Anthracnose, 炭そ病 (たんそびょう), Colletotrichum theae-sinensis, Gloeosporium theae-sinensis
This fungal infection happens all over Japan, although the island of Kyushu has the most outbreaks.
It often occurs during warm weather with heavy rain. In fact, it spreads from leaf to leaf by the splashing of rain drops.
Anthracnose attacks the tea leaves only, causing brown scars.
It rarely scars the leaves at the time of harvest but the remaining ones can be severely damaged. This will have a negative impact in the quality of the next harvest.
Blister blight, もち病, Exobasidium vexans
The blister blight is called “mochi disease” in Japanese because it causes blisters that look like rice cakes (mochi).
This disease happens mostly in mountainous regions and when the humidity is high. The fungus attacks tea leaves as well as young stalks.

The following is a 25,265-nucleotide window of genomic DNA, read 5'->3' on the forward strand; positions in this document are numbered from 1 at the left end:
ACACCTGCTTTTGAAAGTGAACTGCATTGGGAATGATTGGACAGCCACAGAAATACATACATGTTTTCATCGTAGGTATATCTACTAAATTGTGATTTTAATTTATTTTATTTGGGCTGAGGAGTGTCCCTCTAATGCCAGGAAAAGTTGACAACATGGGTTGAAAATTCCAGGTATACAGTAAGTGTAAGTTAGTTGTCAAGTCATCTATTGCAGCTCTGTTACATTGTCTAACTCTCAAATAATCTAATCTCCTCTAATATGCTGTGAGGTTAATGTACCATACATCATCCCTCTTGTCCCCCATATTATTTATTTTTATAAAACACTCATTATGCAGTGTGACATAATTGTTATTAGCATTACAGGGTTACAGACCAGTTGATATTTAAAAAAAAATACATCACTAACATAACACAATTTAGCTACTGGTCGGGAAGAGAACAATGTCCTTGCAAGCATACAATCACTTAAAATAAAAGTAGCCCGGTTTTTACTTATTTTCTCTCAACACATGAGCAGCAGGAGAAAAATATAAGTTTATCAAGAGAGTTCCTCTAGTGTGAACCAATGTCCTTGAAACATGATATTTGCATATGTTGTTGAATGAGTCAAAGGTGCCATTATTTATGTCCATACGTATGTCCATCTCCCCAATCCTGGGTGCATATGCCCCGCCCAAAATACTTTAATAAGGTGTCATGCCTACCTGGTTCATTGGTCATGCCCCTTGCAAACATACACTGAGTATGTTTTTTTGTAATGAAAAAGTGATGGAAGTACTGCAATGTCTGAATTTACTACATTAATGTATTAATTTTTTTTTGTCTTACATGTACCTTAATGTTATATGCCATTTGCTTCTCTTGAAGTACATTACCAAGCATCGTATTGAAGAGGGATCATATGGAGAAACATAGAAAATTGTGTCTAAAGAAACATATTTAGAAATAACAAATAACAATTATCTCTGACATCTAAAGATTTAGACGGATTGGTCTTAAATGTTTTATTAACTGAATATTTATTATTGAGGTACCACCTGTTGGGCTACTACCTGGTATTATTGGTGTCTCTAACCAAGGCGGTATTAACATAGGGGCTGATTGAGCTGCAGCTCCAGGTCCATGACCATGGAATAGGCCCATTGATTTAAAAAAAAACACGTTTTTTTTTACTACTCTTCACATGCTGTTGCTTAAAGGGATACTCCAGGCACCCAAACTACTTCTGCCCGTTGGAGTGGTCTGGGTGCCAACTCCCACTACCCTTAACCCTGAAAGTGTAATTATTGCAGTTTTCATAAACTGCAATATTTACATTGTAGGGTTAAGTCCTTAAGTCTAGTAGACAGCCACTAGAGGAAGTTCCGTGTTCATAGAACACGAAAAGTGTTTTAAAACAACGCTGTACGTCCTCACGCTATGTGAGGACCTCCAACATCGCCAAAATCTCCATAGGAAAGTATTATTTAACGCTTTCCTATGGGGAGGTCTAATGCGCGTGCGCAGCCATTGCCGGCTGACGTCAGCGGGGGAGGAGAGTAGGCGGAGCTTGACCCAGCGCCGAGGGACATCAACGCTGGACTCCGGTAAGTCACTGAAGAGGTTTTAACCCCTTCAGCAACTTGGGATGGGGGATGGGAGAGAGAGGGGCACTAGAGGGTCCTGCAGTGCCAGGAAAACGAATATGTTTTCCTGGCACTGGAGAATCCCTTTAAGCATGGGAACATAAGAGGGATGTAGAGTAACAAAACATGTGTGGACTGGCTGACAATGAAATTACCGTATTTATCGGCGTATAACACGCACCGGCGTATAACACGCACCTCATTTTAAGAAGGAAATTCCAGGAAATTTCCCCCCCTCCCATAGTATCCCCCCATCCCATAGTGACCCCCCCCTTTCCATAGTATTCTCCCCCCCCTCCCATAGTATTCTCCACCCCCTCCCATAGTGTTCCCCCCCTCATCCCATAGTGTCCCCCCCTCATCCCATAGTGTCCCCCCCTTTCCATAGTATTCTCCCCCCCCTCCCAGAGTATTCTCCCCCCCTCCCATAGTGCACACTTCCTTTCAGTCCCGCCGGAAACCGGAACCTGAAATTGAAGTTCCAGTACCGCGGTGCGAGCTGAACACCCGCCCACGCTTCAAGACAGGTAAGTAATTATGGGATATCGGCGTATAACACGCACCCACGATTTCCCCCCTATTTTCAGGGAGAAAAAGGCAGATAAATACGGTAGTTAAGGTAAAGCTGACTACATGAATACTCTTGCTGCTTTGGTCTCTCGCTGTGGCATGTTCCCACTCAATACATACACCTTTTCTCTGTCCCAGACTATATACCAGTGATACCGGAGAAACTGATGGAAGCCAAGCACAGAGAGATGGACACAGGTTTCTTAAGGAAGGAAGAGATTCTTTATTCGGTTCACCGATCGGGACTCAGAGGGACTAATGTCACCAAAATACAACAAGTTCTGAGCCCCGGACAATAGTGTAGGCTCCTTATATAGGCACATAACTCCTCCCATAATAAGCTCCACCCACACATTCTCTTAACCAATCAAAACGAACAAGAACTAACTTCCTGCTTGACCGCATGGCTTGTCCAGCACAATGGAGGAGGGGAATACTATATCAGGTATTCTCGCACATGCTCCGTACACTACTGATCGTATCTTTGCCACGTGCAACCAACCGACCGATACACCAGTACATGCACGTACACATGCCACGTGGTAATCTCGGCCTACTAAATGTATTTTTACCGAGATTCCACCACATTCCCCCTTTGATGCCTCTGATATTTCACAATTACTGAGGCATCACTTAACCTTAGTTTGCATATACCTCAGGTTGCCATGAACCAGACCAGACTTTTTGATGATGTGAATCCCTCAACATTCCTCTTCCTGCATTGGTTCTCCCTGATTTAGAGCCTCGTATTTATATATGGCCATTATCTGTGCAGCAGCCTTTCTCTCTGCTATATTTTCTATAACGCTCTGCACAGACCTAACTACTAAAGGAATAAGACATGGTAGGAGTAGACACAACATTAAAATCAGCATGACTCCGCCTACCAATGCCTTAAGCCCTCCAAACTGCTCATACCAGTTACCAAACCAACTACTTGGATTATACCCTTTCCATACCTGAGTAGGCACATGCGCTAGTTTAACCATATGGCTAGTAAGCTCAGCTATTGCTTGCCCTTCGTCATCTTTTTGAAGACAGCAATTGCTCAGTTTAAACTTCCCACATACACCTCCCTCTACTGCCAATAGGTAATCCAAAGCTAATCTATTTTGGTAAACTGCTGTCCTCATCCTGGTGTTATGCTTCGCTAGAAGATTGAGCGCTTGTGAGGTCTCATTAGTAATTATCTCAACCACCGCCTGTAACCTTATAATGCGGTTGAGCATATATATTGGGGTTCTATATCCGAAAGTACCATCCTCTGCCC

About a week after the blisters form, they disappear and leave a black scar.
While it has sometimes wiped out the second harvest in tea fields, it isn’t considered as severe as anthracnose because the reach of the outbreaks is limited to some regions.
Gray blight, 輪班病 (りんはんびょう), Pestalotiopsis theae, Pestalotiopsis longiseta
Both Pestalotiopsis theae and Pestalotiopsis longiseta cause this disease, but P. longiseta is more common in Japan because the Yabukita cultivar has little resistance to it.
The fungal infection happens after plucking or pruning, since it enters through the cut part of the tea plant’s leaves or stems.
It causes withering and the damage can be significant when the outbreak is large enough.
Bacterial shoot blight, 赤焼病 (あかやけびょう), Pseudomonas syringae pv. theae
As opposed to the other three diseases, this one is due to a bacteria.
The disease occurs at temperatures below 15°C (59°F), and the infection spreads if there is strong wind and rain.
Frost damage helps the outbreak, which withers the leaves and stems of the tea plant.
It is especially a problem in the prefectures of Shizuoka, Nagazaki, and Kagoshima.